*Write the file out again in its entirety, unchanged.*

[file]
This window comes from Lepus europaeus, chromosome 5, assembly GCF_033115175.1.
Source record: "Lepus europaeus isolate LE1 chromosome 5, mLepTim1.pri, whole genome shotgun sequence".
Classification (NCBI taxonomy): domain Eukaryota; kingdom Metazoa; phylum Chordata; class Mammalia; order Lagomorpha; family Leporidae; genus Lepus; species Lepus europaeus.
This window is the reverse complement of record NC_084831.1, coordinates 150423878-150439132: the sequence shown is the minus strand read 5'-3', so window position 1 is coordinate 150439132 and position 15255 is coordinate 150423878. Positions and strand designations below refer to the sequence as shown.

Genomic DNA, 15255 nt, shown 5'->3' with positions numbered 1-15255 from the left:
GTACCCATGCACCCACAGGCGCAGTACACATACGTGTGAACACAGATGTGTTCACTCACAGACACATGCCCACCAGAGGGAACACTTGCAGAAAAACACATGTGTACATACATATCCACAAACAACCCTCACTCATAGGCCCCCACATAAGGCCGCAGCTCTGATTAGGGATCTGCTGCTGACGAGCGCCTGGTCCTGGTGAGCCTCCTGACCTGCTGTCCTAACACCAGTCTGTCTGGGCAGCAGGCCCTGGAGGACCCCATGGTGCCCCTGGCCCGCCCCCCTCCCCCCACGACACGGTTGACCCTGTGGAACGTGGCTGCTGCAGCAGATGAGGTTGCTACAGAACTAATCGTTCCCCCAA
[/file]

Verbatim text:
This window comes from Lepus europaeus, chromosome 5, assembly GCF_033115175.1.
Source record: "Lepus europaeus isolate LE1 chromosome 5, mLepTim1.pri, whole genome shotgun sequence".
Classification (NCBI taxonomy): domain Eukaryota; kingdom Metazoa; phylum Chordata; class Mammalia; order Lagomorpha; family Leporidae; genus Lepus; species Lepus europaeus.
This window is the reverse complement of record NC_084831.1, coordinates 150423878-150439132: the sequence shown is the minus strand read 5'-3', so window position 1 is coordinate 150439132 and position 15255 is coordinate 150423878. Positions and strand designations below refer to the sequence as shown.

Genomic DNA, 15255 nt, shown 5'->3' with positions numbered 1-15255 from the left:
GTACCCATGCACCCACAGGCGCAGTACACATACGTGTGAACACAGATGTGTTCACTCACAGACACATGCCCACCAGAGGGAACACTTGCAGAAAAACACATGTGTACATACATATCCACAAACAACCCTCACTCATAGGCCCCCACATAAGGCCGCAGCTCTGATTAGGGATCTGCTGCTGACGAGCGCCTGGTCCTGGTGAGCCTCCTGACCTGCTGTCCTAACACCAGTCTGTCTGGGCAGCAGGCCCTGGAGGACCCCATGGTGCCCCTGGCCCGCCCCCCTCCCCCCACGACACGGTTGACCCTGTGGAACGTGGCTGCTGCAGCAGATGAGGTTGCTACAGAACTAATCGTTCCCCCAA